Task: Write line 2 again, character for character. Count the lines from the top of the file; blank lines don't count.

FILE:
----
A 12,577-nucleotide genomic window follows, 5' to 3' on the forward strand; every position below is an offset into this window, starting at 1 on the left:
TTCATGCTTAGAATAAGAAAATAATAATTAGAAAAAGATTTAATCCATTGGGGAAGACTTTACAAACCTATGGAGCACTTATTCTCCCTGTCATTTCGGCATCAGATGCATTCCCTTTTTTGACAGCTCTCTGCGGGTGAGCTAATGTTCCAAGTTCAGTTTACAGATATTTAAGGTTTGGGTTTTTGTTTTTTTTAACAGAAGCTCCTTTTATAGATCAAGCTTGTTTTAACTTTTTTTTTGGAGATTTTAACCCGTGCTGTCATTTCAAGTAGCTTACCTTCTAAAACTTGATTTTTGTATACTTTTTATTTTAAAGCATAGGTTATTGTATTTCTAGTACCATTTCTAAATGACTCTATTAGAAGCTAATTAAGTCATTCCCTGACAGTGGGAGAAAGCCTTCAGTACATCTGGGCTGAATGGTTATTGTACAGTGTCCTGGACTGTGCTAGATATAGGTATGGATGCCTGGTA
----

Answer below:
TTCATGCTTAGAATAAGAAAATAATAATTAGAAAAAGATTTAATCCATTGGGGAAGACTTTACAAACCTATGGAGCACTTATTCTCCCTGTCATTTCGGCATCAGATGCATTCCCTTTTTTGACAGCTCTCTGCGGGTGAGCTAATGTTCCAAGTTCAGTTTACAGATATTTAAGGTTTGGGTTTTTGTTTTTTTTAACAGAAGCTCCTTTTATAGATCAAGCTTGTTTTAACTTTTTTTTTGGAGATTTTAACCCGTGCTGTCATTTCAAGTAGCTTACCTTCTAAAACTTGATTTTTGTATACTTTTTATTTTAAAGCATAGGTTATTGTATTTCTAGTACCATTTCTAAATGACTCTATTAGAAGCTAATTAAGTCATTCCCTGACAGTGGGAGAAAGCCTTCAGTACATCTGGGCTGAATGGTTATTGTACAGTGTCCTGGACTGTGCTAGATATAGGTATGGATGCCTGGTA